If one’s knowledge of history is from dull textbooks, even duller teachers, and their belief that world history ended at the time of Reconstruction (1870s) then I can see where a person could find history boring. But Edmund Burke said, “Those who don’t know history are destined to repeat it.”
Quite some time ago I became interested in genealogy and was able to fill in some of the blanks that a maternal great-uncle and paternal great-aunt hadn’t been able to find. If one traces the family history this can be used to not only find out where you come from and your medical history but how your family was affected by historical events during their lifetimes. Helene Hanff, author of 84, Charing Cross Road wrote that “I never can get interested in things that didn’t happen to people who never lived.” If you are connected to someone in a certain time frame or at an event, it can help bring the events alive.
Many books and websites suggest that when starting your family tree you start with talking to parents, grandparents, and other immediate relatives. Request birth, marriage, and death (if applicable) dates, ask if someone had been in the military, what’s known about immigrant relatives, and discover if any family stories may hold clues. The PBS programs “Finding Your Roots” and “History Detectives” can be sources of ideas, too. Once you have determined names and dates then you can contact the states to obtain any applicable documentation. You might find information about a person at the county courthouse where they lived. Copies of my father’s and grandfathers’ military discharge papers were available at their respective courthouses and the National Archives also have resources to find records. The courthouse in my hometown also had my great-great grandfather’s naturalization papers from 1889. Online resources include Geni which allows you see your history in a family tree format, ancestry.com which seems to require a membership, and the Allen County Public Library Genealogy Center. The last one mentioned was extremely helpful when I was there. For example, they had ships’ passenger lists which the National Archives didn’t have so I was able to find the S.S. California in 1884 when the Tews family immigrated.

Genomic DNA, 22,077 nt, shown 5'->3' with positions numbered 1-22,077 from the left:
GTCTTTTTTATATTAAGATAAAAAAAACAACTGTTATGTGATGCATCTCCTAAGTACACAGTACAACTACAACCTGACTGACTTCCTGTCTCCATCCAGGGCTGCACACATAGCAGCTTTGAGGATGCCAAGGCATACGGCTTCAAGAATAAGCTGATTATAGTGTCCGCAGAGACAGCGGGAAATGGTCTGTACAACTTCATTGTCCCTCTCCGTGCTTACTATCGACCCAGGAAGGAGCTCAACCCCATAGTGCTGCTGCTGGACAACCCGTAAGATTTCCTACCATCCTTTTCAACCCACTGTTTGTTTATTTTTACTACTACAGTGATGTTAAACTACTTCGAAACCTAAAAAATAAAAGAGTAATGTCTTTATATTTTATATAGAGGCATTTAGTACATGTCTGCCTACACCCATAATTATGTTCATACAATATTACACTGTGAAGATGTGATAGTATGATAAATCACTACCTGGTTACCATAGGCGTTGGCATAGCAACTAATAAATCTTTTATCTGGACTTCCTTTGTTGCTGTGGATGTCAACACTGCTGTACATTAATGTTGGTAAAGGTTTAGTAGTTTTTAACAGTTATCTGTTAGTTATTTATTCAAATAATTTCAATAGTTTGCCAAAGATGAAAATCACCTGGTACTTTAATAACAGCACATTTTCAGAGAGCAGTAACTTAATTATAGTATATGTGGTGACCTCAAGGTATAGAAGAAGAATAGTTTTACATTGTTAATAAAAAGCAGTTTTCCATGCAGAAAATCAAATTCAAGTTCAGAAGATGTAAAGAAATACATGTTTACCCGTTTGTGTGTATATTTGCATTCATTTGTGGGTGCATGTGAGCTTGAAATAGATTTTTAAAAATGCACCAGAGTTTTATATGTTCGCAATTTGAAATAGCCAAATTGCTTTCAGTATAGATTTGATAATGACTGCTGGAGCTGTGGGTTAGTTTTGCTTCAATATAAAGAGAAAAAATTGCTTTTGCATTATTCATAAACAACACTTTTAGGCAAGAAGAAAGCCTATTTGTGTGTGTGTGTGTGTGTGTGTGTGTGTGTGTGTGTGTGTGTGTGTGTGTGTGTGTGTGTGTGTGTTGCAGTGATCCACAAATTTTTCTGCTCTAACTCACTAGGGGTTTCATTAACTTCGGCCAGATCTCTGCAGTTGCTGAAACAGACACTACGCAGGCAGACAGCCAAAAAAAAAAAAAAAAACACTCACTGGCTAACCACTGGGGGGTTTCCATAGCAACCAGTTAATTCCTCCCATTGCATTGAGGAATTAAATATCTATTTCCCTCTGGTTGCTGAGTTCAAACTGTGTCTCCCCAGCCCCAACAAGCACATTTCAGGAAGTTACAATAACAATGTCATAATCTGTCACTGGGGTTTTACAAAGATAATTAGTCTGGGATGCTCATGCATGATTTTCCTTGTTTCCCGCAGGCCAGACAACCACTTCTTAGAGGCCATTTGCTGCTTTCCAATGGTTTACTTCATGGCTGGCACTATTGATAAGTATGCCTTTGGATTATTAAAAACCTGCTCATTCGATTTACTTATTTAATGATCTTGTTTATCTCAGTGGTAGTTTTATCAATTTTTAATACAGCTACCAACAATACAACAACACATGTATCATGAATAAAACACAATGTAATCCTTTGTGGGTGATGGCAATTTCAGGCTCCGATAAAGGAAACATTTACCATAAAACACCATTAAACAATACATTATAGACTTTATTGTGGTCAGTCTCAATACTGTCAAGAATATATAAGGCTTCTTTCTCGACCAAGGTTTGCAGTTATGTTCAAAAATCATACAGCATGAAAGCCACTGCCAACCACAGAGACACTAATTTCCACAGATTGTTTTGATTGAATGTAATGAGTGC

If you listen to family stories, read diaries, etc. you can find out a lot about their experiences regarding various events, either personal or those on a larger scale. My paternal grandfather Ralph W. Tews, for example, told and wrote about some of his experiences in Europe during World War II. He was in cavalry reconnaissance which meant from the time he landed at Omaha Beach on D-Day until his group helped liberate Camp Buchenwald he was constantly under attack and, unless fixing a vehicle, usually ahead of just about everyone. Once they returned to the US in October 1945 his best war buddy, Cecil A. Sutton of Virginia, unfortunately dropped off the face of the earth. Grandpa always wondered what happened to Cees but we could never find him.
“Death of the Family Archivist” by Brad Lighthauser is one of my favorite poems and involves family history. In it the speaker describes the relative, Ethel, as having known the family history like the back of her hand but when she died, “history’s unlikeliest general” took her “troops…on a night march into the world’s least understood terrain.” With the knowledge she alone knew then the family was no longer certain of their history. There is a lot of my family’s history which is lost because the information was not passed on by one means or another. With the puzzle pieces of family history that I do have then I’ve definitely found ways to connect to periods of dull, dry history. I wonder what sort of interesting connections you have in your history….